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Posted by Chuck Chuckles on

Vitamin B12 is probably the most important nutrient to consider on a plant-based diet. It plays an essential role in many physiological processes and ensuring adequate intake levels is very important, as deficiencies can have serious and potentially irreversible health consequences (1). 

It acts like both a water-soluble and fat-soluble vitamin such that excess intake is excreted from the body (there is no set Tolerable Upper Intake Level (UL)), and is also stored in the liver for future use (2,3). The body’s ability to rely on liver stores to sustain its requirements is why, in some cases, it can take months or even years to show signs of deficiency, however, regular consumption is recommended to maintain good health (4). 

Utilizing vitamin B12 from food requires a complicated digestion and absorption process, involving a number of enzymes and specific environmental conditions (5). For this reason, older adults and people with digestion impairments are recommended to consume vitamin B12 either from fortified food products or as a supplement (6). These free-form sources allow for more direct absorption by the body.  

Vitamin B12 is produced by microorganisms and is predominantly found in animal-based products (7). It’s also present in some fortified foods such as nutritional yeast, plant-based milk and meat alternatives, cereals and meal replacement products. Supplementary forms of vitamin B12 are typically available as cyanocobalamin or methylcobalamin and in doses ranging from 100mcg to 10,000mcg.

Each single-serve pack of NuIT Almond Butter contains 100mcg of vitamin B12 in the form of methylcobalamin.

Overview of vitamin B12 functions;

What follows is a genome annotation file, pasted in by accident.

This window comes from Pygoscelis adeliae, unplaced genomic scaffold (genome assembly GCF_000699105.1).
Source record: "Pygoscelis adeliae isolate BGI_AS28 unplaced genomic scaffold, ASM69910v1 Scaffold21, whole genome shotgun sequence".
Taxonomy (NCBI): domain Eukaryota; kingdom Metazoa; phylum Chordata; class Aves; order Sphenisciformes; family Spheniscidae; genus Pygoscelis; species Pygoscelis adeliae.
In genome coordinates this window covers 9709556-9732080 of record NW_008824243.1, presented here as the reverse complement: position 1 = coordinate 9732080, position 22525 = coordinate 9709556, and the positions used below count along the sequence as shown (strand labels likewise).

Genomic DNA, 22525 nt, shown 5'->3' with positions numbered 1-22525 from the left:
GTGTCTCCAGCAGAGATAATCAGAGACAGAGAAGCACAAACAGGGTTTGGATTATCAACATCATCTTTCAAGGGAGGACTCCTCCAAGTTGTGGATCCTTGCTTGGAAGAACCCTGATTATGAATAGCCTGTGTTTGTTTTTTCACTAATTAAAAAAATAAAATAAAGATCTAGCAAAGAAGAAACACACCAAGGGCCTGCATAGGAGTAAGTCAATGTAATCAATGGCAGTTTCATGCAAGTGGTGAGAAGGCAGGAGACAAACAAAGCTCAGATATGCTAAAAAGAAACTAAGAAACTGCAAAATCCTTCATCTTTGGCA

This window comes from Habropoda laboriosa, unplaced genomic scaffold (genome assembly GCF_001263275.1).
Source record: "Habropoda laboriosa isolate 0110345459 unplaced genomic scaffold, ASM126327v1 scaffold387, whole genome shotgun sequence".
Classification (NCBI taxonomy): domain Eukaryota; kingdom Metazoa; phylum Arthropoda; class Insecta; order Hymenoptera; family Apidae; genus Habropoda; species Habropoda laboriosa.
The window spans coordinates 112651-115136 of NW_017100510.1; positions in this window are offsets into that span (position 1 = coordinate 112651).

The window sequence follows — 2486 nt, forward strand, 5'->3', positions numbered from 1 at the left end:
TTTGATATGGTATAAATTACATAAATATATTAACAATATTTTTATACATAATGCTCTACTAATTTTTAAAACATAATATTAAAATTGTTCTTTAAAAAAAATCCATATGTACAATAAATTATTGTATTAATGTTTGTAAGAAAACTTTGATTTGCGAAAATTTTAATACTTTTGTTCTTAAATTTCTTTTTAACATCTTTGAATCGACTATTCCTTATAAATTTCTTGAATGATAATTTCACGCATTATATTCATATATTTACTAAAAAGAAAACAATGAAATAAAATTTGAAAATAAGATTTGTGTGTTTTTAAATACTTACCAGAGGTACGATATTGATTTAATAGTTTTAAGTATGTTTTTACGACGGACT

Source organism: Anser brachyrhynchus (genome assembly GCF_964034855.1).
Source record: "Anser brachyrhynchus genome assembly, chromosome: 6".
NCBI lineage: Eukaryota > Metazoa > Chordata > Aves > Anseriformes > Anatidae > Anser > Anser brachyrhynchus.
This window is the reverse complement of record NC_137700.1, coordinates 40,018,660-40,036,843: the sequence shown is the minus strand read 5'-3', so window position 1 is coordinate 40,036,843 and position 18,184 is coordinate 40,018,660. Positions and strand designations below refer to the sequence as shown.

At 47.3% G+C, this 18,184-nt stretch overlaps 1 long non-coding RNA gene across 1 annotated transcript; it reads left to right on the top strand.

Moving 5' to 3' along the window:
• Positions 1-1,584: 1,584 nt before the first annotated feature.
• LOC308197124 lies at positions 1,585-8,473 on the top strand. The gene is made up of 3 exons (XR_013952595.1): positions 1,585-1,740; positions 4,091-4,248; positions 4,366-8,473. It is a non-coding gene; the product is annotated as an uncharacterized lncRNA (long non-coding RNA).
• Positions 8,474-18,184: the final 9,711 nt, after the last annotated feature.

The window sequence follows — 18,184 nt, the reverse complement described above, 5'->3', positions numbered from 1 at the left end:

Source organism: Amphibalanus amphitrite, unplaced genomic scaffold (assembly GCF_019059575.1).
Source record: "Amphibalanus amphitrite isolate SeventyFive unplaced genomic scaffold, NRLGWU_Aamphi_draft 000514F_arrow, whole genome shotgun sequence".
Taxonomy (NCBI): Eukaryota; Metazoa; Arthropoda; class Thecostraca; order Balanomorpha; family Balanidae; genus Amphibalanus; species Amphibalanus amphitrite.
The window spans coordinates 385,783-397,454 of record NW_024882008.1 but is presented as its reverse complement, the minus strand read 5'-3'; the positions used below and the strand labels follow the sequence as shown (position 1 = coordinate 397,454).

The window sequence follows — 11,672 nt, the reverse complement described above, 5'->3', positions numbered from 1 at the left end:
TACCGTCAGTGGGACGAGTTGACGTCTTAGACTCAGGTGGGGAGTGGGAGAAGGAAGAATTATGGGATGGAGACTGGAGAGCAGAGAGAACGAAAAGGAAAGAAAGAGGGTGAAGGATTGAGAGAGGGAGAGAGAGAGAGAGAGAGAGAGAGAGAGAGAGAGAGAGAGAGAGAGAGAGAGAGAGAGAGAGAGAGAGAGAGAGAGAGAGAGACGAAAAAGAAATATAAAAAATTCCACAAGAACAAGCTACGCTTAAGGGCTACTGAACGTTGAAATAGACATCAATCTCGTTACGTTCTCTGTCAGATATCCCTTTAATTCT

-Formation of Red Blood Cells: Required to produce hemoglobin, the main protein found in red blood cells used to transport oxygen throughout the body. 

-Brain and Nerve Function: Critical in the development and function of the brain and nervous system, vitamin B12 is involved in the formation and preservation of myelin, the protective coating that surrounds nerve fibers. It is also needed to produce neurotransmitters, the chemicals that carry nerve signals between cells.

-Heart Health: Help regulate blood levels of homocysteine by aiding in the conversion of homocysteine to methionine. High levels of homocysteine are associated with heart disease. 

-Cell Division, Gene Expression, and Protein Synthesis: Important for the synthesis of S-adenosylmethionine, which adds methyl groups to DNA, RNA and proteins. The improper functioning of S-adenosylmethionine can cause alterations in DNA structure and gene expression which can lead to an elevated rate of DNA damage. 

-Energy Metabolism: Required for the conversion of L-methylmalonyl-CoA to succinyl-CoA, a reaction important in the body’s ability to utilize fats and proteins to make energy.  

Note: Folic acid (vitamin B9), especially when taken at large doses, can mask the symptoms of vitamin B12 deficiency (8). Consult your health-care provider before taking a folic acid supplement, and inquire about a form called 5-MTHF (L-5-Methyltetrahydrofolate), which is the active form of folic acid (9). 




Photo Credits: Josh Nuttall, Victor Freitas, Marvin Ronsdorf

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